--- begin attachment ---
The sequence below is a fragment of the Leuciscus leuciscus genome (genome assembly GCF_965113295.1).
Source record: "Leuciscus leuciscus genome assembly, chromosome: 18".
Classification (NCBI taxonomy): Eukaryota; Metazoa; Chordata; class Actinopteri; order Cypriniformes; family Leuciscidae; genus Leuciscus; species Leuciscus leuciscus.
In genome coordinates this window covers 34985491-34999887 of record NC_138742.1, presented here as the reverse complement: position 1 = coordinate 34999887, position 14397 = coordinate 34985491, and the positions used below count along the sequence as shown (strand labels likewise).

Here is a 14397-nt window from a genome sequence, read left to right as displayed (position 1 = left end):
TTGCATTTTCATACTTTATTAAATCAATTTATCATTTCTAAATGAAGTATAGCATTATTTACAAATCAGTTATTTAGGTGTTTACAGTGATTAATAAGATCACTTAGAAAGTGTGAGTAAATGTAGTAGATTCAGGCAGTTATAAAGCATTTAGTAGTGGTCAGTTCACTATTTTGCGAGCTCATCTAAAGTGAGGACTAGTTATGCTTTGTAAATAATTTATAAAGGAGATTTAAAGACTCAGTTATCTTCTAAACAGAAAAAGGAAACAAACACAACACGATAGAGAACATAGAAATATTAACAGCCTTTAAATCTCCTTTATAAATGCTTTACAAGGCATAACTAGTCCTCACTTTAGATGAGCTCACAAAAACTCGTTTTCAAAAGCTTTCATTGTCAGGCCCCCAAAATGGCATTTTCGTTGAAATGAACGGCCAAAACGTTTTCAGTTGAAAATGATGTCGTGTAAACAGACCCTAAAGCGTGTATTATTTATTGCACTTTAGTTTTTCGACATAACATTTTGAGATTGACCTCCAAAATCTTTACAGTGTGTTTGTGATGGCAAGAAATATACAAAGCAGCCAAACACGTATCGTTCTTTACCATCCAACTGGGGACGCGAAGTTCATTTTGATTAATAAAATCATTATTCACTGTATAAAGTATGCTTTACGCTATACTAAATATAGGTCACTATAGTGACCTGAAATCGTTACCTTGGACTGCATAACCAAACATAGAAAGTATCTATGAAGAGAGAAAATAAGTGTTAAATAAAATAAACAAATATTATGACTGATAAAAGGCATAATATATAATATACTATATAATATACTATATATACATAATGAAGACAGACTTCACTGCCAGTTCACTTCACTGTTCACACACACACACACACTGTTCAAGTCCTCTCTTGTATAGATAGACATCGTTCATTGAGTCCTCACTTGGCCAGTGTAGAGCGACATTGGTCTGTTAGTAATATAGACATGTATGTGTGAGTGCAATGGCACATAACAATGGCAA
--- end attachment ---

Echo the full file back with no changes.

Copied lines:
The sequence below is a fragment of the Leuciscus leuciscus genome (genome assembly GCF_965113295.1).
Source record: "Leuciscus leuciscus genome assembly, chromosome: 18".
Classification (NCBI taxonomy): Eukaryota; Metazoa; Chordata; class Actinopteri; order Cypriniformes; family Leuciscidae; genus Leuciscus; species Leuciscus leuciscus.
In genome coordinates this window covers 34985491-34999887 of record NC_138742.1, presented here as the reverse complement: position 1 = coordinate 34999887, position 14397 = coordinate 34985491, and the positions used below count along the sequence as shown (strand labels likewise).

Here is a 14397-nt window from a genome sequence, read left to right as displayed (position 1 = left end):
TTGCATTTTCATACTTTATTAAATCAATTTATCATTTCTAAATGAAGTATAGCATTATTTACAAATCAGTTATTTAGGTGTTTACAGTGATTAATAAGATCACTTAGAAAGTGTGAGTAAATGTAGTAGATTCAGGCAGTTATAAAGCATTTAGTAGTGGTCAGTTCACTATTTTGCGAGCTCATCTAAAGTGAGGACTAGTTATGCTTTGTAAATAATTTATAAAGGAGATTTAAAGACTCAGTTATCTTCTAAACAGAAAAAGGAAACAAACACAACACGATAGAGAACATAGAAATATTAACAGCCTTTAAATCTCCTTTATAAATGCTTTACAAGGCATAACTAGTCCTCACTTTAGATGAGCTCACAAAAACTCGTTTTCAAAAGCTTTCATTGTCAGGCCCCCAAAATGGCATTTTCGTTGAAATGAACGGCCAAAACGTTTTCAGTTGAAAATGATGTCGTGTAAACAGACCCTAAAGCGTGTATTATTTATTGCACTTTAGTTTTTCGACATAACATTTTGAGATTGACCTCCAAAATCTTTACAGTGTGTTTGTGATGGCAAGAAATATACAAAGCAGCCAAACACGTATCGTTCTTTACCATCCAACTGGGGACGCGAAGTTCATTTTGATTAATAAAATCATTATTCACTGTATAAAGTATGCTTTACGCTATACTAAATATAGGTCACTATAGTGACCTGAAATCGTTACCTTGGACTGCATAACCAAACATAGAAAGTATCTATGAAGAGAGAAAATAAGTGTTAAATAAAATAAACAAATATTATGACTGATAAAAGGCATAATATATAATATACTATATAATATACTATATATACATAATGAAGACAGACTTCACTGCCAGTTCACTTCACTGTTCACACACACACACACACTGTTCAAGTCCTCTCTTGTATAGATAGACATCGTTCATTGAGTCCTCACTTGGCCAGTGTAGAGCGACATTGGTCTGTTAGTAATATAGACATGTATGTGTGAGTGCAATGGCACATAACAATGGCAA